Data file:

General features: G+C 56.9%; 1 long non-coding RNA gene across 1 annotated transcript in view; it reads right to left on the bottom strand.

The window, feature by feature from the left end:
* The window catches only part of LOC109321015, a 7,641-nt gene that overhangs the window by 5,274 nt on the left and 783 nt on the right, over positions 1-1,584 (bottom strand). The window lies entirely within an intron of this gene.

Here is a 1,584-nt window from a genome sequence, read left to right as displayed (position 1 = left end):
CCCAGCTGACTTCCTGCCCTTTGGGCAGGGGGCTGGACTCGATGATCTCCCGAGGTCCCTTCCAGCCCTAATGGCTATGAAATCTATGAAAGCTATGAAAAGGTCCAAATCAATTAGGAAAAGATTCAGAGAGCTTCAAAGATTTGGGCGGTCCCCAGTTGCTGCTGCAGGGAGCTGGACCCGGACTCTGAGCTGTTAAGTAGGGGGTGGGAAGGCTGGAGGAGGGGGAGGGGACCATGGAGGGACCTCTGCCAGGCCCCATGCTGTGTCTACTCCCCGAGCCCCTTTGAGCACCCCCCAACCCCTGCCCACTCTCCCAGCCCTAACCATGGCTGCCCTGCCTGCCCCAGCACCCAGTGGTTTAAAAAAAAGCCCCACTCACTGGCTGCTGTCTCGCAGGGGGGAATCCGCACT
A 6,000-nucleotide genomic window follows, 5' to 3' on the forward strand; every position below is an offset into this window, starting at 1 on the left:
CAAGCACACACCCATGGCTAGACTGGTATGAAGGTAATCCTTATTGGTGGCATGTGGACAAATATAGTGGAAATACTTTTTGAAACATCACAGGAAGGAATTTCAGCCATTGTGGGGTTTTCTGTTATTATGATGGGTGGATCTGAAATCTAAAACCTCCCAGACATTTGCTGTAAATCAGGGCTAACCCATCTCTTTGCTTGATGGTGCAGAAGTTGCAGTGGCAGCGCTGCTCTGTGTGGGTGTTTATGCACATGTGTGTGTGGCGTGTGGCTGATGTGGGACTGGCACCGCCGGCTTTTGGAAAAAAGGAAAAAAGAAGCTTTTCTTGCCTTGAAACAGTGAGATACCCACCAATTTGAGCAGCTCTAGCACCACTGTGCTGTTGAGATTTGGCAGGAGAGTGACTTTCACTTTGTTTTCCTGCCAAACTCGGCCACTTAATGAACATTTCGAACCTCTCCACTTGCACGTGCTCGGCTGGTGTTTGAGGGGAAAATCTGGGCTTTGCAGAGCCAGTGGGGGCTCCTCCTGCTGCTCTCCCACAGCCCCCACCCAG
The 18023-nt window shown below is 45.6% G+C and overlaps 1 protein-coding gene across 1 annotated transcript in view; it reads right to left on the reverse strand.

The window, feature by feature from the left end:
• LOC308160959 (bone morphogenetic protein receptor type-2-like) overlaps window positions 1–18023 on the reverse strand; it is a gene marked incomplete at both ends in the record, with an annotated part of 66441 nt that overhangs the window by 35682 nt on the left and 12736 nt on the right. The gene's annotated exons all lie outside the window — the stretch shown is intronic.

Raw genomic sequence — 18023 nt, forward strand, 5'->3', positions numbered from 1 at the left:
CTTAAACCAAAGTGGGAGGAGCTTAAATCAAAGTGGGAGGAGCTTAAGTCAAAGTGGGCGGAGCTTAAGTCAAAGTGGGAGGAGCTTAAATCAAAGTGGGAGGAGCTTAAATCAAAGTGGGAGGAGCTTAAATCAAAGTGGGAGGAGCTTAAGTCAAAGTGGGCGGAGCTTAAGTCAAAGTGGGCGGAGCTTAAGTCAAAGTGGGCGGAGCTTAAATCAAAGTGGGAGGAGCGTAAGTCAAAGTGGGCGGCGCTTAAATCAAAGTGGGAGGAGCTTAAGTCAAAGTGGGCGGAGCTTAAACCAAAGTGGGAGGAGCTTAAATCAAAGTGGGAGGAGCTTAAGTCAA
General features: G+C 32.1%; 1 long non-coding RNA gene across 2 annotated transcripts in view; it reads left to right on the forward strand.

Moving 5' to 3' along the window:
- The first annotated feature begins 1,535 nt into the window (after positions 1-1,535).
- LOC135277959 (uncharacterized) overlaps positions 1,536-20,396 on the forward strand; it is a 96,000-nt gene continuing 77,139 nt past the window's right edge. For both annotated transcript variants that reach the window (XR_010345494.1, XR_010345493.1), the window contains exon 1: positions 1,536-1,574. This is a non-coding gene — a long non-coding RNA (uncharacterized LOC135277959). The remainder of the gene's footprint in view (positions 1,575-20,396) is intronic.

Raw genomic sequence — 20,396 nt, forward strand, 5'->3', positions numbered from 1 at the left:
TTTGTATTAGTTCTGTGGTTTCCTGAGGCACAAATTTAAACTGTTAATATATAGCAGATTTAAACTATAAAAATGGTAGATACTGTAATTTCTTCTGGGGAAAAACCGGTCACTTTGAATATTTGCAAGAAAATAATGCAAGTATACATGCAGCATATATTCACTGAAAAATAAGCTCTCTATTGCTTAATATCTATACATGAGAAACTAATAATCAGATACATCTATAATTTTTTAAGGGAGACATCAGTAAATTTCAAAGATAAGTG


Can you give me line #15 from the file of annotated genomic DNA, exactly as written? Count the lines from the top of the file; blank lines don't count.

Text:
- The first annotated feature begins 1,535 nt into the window (after positions 1-1,535).